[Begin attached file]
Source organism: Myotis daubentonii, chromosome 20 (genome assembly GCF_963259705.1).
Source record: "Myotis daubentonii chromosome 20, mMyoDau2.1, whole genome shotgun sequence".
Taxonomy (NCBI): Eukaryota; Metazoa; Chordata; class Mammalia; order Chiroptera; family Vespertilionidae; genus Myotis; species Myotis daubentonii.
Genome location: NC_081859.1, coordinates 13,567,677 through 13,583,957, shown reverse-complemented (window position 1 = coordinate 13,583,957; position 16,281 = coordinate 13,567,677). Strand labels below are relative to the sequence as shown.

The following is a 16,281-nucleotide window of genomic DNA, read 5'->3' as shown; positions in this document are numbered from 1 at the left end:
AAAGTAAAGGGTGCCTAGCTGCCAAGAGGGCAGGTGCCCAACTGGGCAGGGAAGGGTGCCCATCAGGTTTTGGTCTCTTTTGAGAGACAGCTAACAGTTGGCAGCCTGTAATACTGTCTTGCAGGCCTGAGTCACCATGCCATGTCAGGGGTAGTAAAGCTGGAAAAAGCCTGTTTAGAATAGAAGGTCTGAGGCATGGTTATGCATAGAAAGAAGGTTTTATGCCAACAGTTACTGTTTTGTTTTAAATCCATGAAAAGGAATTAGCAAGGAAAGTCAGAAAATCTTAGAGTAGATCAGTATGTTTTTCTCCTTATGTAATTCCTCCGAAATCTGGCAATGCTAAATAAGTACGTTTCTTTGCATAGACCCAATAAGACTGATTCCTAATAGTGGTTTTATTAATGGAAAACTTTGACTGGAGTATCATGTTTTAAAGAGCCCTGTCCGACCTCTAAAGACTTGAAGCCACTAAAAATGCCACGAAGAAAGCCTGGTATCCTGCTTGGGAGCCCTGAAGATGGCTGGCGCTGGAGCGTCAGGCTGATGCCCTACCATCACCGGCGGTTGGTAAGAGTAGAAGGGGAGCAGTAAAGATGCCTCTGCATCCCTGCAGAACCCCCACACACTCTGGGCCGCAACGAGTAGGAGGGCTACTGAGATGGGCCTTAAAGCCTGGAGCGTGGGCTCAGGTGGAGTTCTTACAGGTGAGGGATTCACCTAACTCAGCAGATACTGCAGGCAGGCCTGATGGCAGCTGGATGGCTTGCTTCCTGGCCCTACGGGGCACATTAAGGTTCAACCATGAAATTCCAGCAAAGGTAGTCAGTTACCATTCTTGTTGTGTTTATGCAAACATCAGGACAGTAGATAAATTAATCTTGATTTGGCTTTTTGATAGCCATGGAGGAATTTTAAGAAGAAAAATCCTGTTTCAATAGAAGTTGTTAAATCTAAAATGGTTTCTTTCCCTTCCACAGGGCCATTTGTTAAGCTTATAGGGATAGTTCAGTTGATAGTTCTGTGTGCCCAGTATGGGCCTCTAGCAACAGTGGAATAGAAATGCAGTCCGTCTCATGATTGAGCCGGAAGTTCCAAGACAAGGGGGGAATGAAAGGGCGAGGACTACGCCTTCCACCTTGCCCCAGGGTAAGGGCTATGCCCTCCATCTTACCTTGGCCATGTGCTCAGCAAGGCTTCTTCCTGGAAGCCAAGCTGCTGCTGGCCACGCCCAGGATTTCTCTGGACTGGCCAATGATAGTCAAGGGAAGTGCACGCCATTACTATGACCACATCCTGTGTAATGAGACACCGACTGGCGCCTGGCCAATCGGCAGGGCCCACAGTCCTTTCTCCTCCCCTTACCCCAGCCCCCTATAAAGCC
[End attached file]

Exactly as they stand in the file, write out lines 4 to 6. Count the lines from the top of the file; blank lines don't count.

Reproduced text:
Genome location: NC_081859.1, coordinates 13,567,677 through 13,583,957, shown reverse-complemented (window position 1 = coordinate 13,583,957; position 16,281 = coordinate 13,567,677). Strand labels below are relative to the sequence as shown.

The following is a 16,281-nucleotide window of genomic DNA, read 5'->3' as shown; positions in this document are numbered from 1 at the left end:
AAAGTAAAGGGTGCCTAGCTGCCAAGAGGGCAGGTGCCCAACTGGGCAGGGAAGGGTGCCCATCAGGTTTTGGTCTCTTTTGAGAGACAGCTAACAGTTGGCAGCCTGTAATACTGTCTTGCAGGCCTGAGTCACCATGCCATGTCAGGGGTAGTAAAGCTGGAAAAAGCCTGTTTAGAATAGAAGGTCTGAGGCATGGTTATGCATAGAAAGAAGGTTTTATGCCAACAGTTACTGTTTTGTTTTAAATCCATGAAAAGGAATTAGCAAGGAAAGTCAGAAAATCTTAGAGTAGATCAGTATGTTTTTCTCCTTATGTAATTCCTCCGAAATCTGGCAATGCTAAATAAGTACGTTTCTTTGCATAGACCCAATAAGACTGATTCCTAATAGTGGTTTTATTAATGGAAAACTTTGACTGGAGTATCATGTTTTAAAGAGCCCTGTCCGACCTCTAAAGACTTGAAGCCACTAAAAATGCCACGAAGAAAGCCTGGTATCCTGCTTGGGAGCCCTGAAGATGGCTGGCGCTGGAGCGTCAGGCTGATGCCCTACCATCACCGGCGGTTGGTAAGAGTAGAAGGGGAGCAGTAAAGATGCCTCTGCATCCCTGCAGAACCCCCACACACTCTGGGCCGCAACGAGTAGGAGGGCTACTGAGATGGGCCTTAAAGCCTGGAGCGTGGGCTCAGGTGGAGTTCTTACAGGTGAGGGATTCACCTAACTCAGCAGATACTGCAGGCAGGCCTGATGGCAGCTGGATGGCTTGCTTCCTGGCCCTACGGGGCACATTAAGGTTCAACCATGAAATTCCAGCAAAGGTAGTCAGTTACCATTCTTGTTGTGTTTATGCAAACATCAGGACAGTAGATAAATTAATCTTGATTTGGCTTTTTGATAGCCATGGAGGAATTTTAAGAAGAAAAATCCTGTTTCAATAGAAGTTGTTAAATCTAAAATGGTTTCTTTCCCTTCCACAGGGCCATTTGTTAAGCTTATAGGGATAGTTCAGTTGATAGTTCTGTGTGCCCAGTATGGGCCTCTAGCAACAGTGGAATAGAAATGCAGTCCGTCTCATGATTGAGCCGGAAGTTCCAAGACAAGGGGGGAATGAAAGGGCGAGGACTACGCCTTCCACCTTGCCCCAGGGTAAGGGCTATGCCCTCCATCTTACCTTGGCCATGTGCTCAGCAAGGCTTCTTCCTGGAAGCCAAGCTGCTGCTGGCCACGCCCAGGATTTCTCTGGACTGGCCAATGATAGTCAAGGGAAGTGCACGCCATTACTATGACCACATCCTGTGTAATGAGACACCGACTGGCGCCTGGCCAATCGGCAGGGCCCACAGTCCTTTCTCCTCCCCTTACCCCAGCCCCCTATAAAGCC